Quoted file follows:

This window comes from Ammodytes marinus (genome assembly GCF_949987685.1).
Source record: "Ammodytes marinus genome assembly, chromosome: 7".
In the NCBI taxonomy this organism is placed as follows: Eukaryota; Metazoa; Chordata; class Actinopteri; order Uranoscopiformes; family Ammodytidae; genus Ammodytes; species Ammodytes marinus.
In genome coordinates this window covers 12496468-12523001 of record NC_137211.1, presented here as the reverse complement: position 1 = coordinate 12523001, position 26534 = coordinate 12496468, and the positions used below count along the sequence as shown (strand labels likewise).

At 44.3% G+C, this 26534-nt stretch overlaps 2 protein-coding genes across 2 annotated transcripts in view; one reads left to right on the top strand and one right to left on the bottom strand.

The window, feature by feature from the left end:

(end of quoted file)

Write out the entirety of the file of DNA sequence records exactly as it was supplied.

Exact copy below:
This window comes from Ammodytes marinus (genome assembly GCF_949987685.1).
Source record: "Ammodytes marinus genome assembly, chromosome: 7".
In the NCBI taxonomy this organism is placed as follows: Eukaryota; Metazoa; Chordata; class Actinopteri; order Uranoscopiformes; family Ammodytidae; genus Ammodytes; species Ammodytes marinus.
In genome coordinates this window covers 12496468-12523001 of record NC_137211.1, presented here as the reverse complement: position 1 = coordinate 12523001, position 26534 = coordinate 12496468, and the positions used below count along the sequence as shown (strand labels likewise).

At 44.3% G+C, this 26534-nt stretch overlaps 2 protein-coding genes across 2 annotated transcripts in view; one reads left to right on the top strand and one right to left on the bottom strand.

The window, feature by feature from the left end: